Conor Moore | Assistant Opinion Director
Tipping culture is growing and here to stay. If you want to go out you need to budget a tip or don’t go out at all.
The culture and economics of tipping in America goes ignored by students, despite many of us working service jobs where 20% is a virtual guarantee when a customer signs their name on the check.
For years, people (also known as snooty Europeans) have derided America’s tipping culture for a perceived over-reliance on tips. Part of that criticism can be chalked up to elitist attitudes proclaiming “We don’t do it where I come from, so we won’t do it here”.
However, there are less snobbish concerns with tipping culture in America and while these can’t go ignored, this doesn’t mean you should leave 10% on a triple-digit bill.
It’s an undeniable fact that the majority of servers rely on tips to pay for their expenses. Sure, it might not be fair as a customer to have added expenditures, but it’s the inevitable reality of going out to eat in America right now.
I know several people who work part-time or full-time in the service industry and nearly all of them cite tips as their biggest chunk of pay. It’s also common that students work in restaurants to pay for necessities like groceries or gas, or even tuition.
If you’re going out to eat at a restaurant and the service did its job, you should tip. If the service was really good and went above and beyond, you should definitely tip. It’s part of the cost of going out.
This also applies to other tip-oriented services, such as valets and barbers.
There’s a good chance the person serving you is a student just like you and me, and they’re using the tips you give them for their quality service to pay for things like tuition or car insurance.
In a coffeehouse, smoothie shop or any place with a point-of-sale platform like Toast or Clover, there is a digital tip jar for you to tip right then and there. It’s completely changed the way people perceive tipping.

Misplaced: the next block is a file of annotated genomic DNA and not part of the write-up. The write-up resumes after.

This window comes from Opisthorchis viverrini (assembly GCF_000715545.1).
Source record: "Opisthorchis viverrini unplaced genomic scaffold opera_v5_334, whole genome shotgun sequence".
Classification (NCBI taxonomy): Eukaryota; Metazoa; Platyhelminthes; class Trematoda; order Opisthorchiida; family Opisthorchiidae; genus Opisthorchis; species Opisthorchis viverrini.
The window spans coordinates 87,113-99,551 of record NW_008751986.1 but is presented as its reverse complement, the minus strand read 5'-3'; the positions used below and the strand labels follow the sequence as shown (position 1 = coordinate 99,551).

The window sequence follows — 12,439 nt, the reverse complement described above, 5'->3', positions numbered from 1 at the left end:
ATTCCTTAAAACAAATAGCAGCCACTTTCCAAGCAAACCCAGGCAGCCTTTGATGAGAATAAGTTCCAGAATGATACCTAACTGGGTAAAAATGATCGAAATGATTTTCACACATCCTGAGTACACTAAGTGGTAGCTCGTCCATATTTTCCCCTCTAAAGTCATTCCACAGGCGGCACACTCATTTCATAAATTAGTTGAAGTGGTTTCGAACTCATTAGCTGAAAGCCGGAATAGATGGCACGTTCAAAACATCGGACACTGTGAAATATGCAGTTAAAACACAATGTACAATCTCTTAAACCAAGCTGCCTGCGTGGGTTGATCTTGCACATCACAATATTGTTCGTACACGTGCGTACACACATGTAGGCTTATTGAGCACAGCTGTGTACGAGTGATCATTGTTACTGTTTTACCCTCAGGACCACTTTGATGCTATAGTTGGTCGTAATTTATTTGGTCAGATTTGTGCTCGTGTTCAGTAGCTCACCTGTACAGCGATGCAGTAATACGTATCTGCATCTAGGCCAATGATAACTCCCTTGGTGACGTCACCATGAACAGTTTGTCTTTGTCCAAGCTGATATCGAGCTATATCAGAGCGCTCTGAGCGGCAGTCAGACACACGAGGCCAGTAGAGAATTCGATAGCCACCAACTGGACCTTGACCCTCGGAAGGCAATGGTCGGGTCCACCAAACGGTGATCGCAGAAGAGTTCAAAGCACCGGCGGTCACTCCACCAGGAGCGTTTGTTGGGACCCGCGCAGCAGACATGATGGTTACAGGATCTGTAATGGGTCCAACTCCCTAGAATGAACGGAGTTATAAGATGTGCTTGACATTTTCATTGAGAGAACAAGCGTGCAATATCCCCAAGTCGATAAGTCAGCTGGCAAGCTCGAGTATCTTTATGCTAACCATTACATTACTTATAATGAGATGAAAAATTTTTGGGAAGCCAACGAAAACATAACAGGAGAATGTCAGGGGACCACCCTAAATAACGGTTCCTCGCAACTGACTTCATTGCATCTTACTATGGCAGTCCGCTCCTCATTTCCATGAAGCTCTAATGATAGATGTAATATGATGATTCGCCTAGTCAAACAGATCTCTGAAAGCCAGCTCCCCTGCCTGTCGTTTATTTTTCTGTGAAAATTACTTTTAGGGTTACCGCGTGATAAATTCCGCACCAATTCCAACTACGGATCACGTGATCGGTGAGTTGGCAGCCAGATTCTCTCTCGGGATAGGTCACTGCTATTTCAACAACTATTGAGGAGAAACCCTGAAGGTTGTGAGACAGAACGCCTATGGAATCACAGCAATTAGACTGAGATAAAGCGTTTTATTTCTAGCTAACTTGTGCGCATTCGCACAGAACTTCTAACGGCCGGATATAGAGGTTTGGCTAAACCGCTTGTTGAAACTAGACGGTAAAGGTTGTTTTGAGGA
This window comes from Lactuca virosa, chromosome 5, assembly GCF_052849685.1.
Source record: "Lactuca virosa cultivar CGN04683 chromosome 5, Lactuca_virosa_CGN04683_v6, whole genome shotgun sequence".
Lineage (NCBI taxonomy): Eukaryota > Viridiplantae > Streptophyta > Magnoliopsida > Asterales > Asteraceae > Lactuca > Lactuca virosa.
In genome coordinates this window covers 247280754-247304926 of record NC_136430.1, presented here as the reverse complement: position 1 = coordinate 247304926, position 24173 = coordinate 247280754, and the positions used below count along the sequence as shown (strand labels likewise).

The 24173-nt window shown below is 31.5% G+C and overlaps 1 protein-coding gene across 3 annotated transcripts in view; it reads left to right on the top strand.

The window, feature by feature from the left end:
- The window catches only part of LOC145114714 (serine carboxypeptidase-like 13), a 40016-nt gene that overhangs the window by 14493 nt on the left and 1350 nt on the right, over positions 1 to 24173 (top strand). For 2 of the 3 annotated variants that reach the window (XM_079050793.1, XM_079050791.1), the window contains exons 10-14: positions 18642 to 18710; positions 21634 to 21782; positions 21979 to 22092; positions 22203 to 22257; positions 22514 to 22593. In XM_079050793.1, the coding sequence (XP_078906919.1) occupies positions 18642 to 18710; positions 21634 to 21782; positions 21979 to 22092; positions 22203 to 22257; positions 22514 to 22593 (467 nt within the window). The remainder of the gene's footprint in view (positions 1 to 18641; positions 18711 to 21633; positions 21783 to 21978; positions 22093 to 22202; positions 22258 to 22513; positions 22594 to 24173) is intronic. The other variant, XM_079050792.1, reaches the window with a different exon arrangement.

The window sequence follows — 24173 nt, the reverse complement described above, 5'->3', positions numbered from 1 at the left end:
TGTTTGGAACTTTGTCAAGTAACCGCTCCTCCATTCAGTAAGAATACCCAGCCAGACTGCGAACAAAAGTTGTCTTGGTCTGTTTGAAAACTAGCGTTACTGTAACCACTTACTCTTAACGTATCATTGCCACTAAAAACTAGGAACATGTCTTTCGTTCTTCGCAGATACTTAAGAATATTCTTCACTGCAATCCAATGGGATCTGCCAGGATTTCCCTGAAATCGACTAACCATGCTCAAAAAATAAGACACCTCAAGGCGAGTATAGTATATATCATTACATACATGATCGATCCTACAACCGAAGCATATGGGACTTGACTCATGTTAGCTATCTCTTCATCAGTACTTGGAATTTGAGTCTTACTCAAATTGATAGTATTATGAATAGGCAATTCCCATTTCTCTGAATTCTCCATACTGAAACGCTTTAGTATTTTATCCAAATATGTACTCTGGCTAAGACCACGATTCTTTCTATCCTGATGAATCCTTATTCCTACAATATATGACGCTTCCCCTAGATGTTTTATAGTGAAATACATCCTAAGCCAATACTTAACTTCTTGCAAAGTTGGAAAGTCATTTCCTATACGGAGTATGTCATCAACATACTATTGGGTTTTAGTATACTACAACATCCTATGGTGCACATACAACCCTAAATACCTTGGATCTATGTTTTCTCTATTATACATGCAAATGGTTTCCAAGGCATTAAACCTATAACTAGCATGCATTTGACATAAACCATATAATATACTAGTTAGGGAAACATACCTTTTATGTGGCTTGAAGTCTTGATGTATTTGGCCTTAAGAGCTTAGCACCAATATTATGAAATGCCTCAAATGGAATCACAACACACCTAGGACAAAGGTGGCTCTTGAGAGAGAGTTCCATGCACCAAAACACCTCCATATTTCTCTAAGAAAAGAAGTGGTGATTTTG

Even experts on consumer behavior don’t know how much to tip when presented with a point-of-sale.
The lack of direct service has led many feeling confused at how much they should tip. When a server seats you at a traditional restaurant and takes your order, there’s an experience that an iPad can’t replicate. Many people don’t feel obligated to tip at these places at all.
And if you feel guilty about not tipping at such places because you think the employer is paying them pennies, these workers are almost certainly salaried. If you do feel like you were given proper service, do it. But in the case of point-of-sale-based locations, tipping is more optional rather than custom.
Just don’t forget to tip where it counts and when it matters. The people who serve you food are just like you and me. When you go out to eat at a proper restaurant, leave some money for 20% – it goes a long way.
The opinions presented on this page do not represent the views of the PantherNOW Editorial Board. These views are separate from editorials and reflect individual perspectives of contributing writers and/or members of the University community.